Together with his friends Sir David Ferrier and Sir James Crichton-Browne, two eminent neuropsychiatrists of his time, Jackson was one of the founders of the important Brain journal, which was dedicated to the interaction between experimental and clinical neurology (still being published today). Its inaugural issue was published in 1878.
Oliver Sacks repeatedly cited Jackson as an inspiration in his neurologic work.
- Critchley, Macdonald; Critchley, Eileen A. (1998). John Hughlings Jackson : Father of English Neurology (PDF). Oxford University Press. pp. 7–8. Retrieved 17 May 2013.
- Srp Arh Celok Lek. "Dr. John Hughlings Jackson". US National Library of Medicine. Retrieved 11 October 2013.
- Balcells Riba, M (1999). "[Contribution of John Hughlings Jackson to the understanding of epilepsy].". Neurología 14 (1): 23–28. PMID 10079688. Lay summary.
He systematized what we today know as complex partial crisis, establishing the link between the function of the temporal lobe and the sensorial auras, automatism's, déjà-vu and jamais vu phenomena.
- York, George K; Steinberg, David A (2011). "Hughlings Jackson's neurological ideas.". Brain : a journal of neurology 134 (Pt 10): 3106–3113. doi:10.1093/brain/awr219. Lay summary.
By observing the march of epileptic seizures he developed the idea of somatotopic representation.
- Lardreau, Esther (2011). "An approach to nineteenth-century medical lexicon: the term "dreamy state".". Journal of the history of the neurosciences 20 (1): 34–41. Lay summary.
Hughlings-Jackson coined the concept of dreamy state: According to him, one of the sensations of a "dreamy state" was an odd feeling of recognition and familiarity, often called "deja vu". A clear sense of strangeness could also be experienced in the "dreamy state" ("jamais vu").
- Johnson, Julene K; Graziano, Amy B (2015). "Some early cases of aphasia and the capacity to sing.". Progress in brain research 216: 73–89. Lay summary.
The observation that some patients with aphasia and limited speech output were able to sing the texts of songs inspired scholars to examine the relationship between music and language. Early ideas about the capacity to sing were provided by well-known neurologists, such as John Hughlings Jackson and Adolf Kussmaul.
- Lorch, Marjorie Perlman; Greenblatt, Samuel H (2015). "Singing by speechless (aphasic) children: Victorian medical observations.". Progress in brain research 216: 53–72. PMID 25684285. Lay summary.
One notable publication was of two cases of children briefly observed by John Hughlings Jackson (1835-1911) in 1871. These children were speechless but could produce some musical expression.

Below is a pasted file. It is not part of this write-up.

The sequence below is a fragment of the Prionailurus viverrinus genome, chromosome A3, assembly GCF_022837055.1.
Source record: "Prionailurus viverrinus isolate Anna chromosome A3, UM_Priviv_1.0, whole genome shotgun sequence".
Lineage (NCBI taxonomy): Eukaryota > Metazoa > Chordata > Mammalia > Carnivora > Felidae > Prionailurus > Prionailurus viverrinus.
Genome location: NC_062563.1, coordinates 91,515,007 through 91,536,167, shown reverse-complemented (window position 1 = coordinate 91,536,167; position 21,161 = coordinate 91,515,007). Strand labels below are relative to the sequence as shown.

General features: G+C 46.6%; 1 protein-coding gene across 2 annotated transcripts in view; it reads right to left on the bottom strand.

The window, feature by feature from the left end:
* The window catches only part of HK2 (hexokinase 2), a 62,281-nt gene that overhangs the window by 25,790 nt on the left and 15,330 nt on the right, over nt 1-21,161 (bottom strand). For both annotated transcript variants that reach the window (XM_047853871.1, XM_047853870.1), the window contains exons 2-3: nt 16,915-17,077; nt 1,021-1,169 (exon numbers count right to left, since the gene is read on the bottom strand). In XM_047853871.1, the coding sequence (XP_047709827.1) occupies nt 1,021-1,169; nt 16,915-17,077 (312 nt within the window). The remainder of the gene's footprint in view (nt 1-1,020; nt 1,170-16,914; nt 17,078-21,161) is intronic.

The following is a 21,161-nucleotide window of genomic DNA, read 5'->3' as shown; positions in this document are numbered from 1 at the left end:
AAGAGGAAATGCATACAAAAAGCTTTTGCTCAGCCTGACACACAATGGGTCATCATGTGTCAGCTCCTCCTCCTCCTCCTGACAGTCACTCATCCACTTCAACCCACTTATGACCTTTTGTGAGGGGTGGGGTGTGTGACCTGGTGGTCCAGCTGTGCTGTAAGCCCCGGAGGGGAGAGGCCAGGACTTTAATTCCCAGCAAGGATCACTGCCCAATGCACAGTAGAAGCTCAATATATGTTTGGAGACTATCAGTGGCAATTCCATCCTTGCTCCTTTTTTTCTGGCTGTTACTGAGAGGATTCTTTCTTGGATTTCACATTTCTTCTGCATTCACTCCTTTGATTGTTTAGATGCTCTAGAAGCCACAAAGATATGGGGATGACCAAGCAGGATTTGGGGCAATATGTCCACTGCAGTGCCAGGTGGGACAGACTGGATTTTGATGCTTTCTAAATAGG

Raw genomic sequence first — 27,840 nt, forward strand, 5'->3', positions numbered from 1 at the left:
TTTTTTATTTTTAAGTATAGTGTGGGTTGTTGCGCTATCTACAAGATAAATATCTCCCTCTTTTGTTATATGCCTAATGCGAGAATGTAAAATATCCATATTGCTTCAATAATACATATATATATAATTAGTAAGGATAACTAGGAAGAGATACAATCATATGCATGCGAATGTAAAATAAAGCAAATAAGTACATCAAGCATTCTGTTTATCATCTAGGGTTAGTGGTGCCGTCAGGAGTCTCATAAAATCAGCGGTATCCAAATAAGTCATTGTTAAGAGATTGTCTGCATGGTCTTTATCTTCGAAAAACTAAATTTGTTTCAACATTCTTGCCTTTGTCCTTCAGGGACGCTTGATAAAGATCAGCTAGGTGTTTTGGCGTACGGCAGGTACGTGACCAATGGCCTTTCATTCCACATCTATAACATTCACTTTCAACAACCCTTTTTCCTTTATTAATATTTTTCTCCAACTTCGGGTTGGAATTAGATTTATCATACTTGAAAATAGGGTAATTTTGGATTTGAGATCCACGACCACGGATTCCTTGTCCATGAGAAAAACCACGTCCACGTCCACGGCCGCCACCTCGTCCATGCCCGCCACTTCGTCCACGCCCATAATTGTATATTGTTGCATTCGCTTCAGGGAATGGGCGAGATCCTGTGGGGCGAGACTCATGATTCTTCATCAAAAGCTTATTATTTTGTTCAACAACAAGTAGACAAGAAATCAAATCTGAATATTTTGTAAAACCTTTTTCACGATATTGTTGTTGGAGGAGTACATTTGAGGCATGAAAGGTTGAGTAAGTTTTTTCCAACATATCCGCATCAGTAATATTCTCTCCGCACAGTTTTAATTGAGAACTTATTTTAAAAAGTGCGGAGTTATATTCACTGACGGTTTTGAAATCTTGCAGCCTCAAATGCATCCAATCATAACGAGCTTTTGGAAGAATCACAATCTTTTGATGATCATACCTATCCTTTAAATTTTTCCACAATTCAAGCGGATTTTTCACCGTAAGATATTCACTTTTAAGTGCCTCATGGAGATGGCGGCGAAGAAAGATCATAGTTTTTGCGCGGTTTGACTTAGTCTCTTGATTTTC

- James Taylor, ‘Jackson, John Hughlings (1835–1911)’, rev. Walton of Detchant, Oxford Dictionary of National Biography, Oxford University Press, 2004
- Phillips, C G (1973). "Proceedings: Hughlings Jackson Lecture. Cortical localization and "sensori motor processes" at the "middle level" in primates.". Proceedings of the Royal Society of Medicine 66 (10): 987–1002. PMID 4202444.
- Berrios, G. E. (2001). "The factors of insanities: J. Hughlings Jackson. Classic Text No. 47". History of Psychiatry 12 (47 Pt 3): 353–73. doi:10.1177/0957154x0101204705. PMID 11954572.
- Berrios, G. E. (1985). "Positive and negative symptoms and Jackson. A conceptual history". Archives of General Psychiatry 42 (1): 95–7. doi:10.1001/archpsyc.1985.01790240097011. PMID 3881095.
- Berrios G E (1977) Henri Ey, Jackson et les idées obsédantes. L'Evolution Psychiatrique 42: 685–699
- Berrios, G. E. (1991). "Positive and Negative Signals: A Conceptual History". Negative Versus Positive Schizophrenia. p. 8. doi:10.1007/978-3-642-76841-5_2. ISBN 978-3-642-76843-9.
- Hughesnet Internet | Satellite Internet Deals | 1-855-267-3692. Novoseek.com. Retrieved on 29 May 2014.
- Eadie, MJ (1990). "The evolution of J. Hughlings Jackson's thought on epilepsy". Clinical and Experimental Neurology 27: 29–41. Lay summary.
By 1870, and within 5 or 6 years of his beginning to analyse the clinical phenomena of epilepsy and to correlate them with autopsy data, the 35-year-old John Hughlings Jackson had come to a view of the nature of epilepsy that was radically different from that of his contemporaries
- Foerster, O. (1936). "The Motor Cortex in Man in the Light of Hughlings Jackson's Doctrines". Brain 59 (2): 135. doi:10.1093/brain/59.2.135.
|Wikimedia Commons has media related to John Hughlings Jackson.|
|Wikisource has original works written by or about:
John Hughlings Jackson
- 100 Years of Brain Journal
- John Jackson on Find-A-Grave
- Photo from Encyclopædia Britannica.
- Hughlings Jackson's documents in the Queen Square Archive